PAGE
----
For corn, the July 1990 average price was $2.83/bushel. For unleaded gasoline, the July 1990 average price was $0.60/gallon. This price is from the New York Mercantile Exchange unleaded gasoline futures market. The calculated gross margin for ethanol in July 1990 was $1.17/bushel of corn. For the ethanol gross margin, positive values indicate that, for existing ethanol plants, ethanol adds value to corn. Since the profitability index does not include fixed costs, such as plant construction costs, a positive index value does not necessarily indicate that new ethanol plant construction will be profitable. The ethanol profitability index has been above one for most of the historical period. Relatively low unleaded gasoline prices held ethanol profitability down in early 1994. Relatively high corn prices restricted ethanol profitability in mid-1996. The natural gas price spike of late 2000 took a bite out of ethanol profitability. However, even during most of these episodes, ethanol remained profitable. Only during the summer of 1996 when corn prices exceeded $4 per bushel did the ethanol gross margin fall below zero.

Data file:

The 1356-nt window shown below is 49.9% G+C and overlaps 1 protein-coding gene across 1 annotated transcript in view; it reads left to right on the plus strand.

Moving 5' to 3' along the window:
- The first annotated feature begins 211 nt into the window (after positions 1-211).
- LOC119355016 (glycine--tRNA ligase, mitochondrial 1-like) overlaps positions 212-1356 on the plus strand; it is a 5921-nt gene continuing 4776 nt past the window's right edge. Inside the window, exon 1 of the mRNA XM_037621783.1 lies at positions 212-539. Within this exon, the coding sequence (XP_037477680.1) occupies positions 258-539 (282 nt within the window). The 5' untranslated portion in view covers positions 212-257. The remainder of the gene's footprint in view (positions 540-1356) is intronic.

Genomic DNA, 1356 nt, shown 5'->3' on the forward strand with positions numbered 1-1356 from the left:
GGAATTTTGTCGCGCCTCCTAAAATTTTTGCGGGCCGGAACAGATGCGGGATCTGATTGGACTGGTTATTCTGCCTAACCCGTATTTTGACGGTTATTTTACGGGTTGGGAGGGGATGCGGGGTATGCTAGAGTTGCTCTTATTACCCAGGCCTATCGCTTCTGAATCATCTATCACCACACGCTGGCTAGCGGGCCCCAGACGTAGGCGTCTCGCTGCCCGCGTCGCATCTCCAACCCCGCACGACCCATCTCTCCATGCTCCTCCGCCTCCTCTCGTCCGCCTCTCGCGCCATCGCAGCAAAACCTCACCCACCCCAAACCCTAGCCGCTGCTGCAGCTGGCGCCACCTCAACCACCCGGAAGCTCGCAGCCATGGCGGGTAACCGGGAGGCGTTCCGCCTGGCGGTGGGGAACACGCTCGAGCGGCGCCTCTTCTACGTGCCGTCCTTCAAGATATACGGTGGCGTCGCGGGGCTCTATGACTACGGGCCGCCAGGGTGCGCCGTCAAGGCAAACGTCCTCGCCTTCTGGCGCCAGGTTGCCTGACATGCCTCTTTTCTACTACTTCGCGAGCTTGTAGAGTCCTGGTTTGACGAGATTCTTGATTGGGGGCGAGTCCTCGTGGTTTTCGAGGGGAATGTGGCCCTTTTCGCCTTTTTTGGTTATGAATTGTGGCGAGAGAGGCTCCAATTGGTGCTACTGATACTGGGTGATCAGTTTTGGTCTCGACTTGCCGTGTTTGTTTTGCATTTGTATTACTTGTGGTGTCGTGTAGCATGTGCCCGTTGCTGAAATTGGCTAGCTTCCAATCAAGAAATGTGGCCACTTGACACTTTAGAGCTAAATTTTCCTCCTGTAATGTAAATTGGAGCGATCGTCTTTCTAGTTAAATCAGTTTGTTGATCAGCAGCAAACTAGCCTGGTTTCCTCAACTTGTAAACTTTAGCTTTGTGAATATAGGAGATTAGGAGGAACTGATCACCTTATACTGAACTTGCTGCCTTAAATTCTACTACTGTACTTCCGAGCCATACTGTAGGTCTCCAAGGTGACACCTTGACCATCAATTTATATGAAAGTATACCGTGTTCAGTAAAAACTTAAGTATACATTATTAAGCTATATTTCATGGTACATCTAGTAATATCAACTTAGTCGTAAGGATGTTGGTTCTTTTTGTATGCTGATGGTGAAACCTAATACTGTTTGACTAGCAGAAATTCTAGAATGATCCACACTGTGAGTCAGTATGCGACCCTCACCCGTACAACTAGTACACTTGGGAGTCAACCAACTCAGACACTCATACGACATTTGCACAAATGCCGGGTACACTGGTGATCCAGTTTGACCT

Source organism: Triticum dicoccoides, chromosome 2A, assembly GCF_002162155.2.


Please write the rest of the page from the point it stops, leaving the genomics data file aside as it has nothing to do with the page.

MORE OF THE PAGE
Based on futures prices, the relatively high corn prices we are seeing today would limit ethanol profitability over the next 18 months, even though unleaded gasoline futures are relatively high as well. But the index is projected to remain positive over the foreseeable future. The revenue from ethanol sales from existing ethanol plants is projected to exceed the costs of the inputs, based on a dry-mill ethanol production technique. Whether the projected profitability margin would sustain new ethanol plant construction depends on the fixed costs of the new plants. But these results, in combination with the federal incentives for ethanol (in tax credits, loans, and rural development grants), are promoting the current expansion we are seeing in ethanol. If corn prices fall and/or unleaded gasoline prices rise, the ethanol profitability index will rise.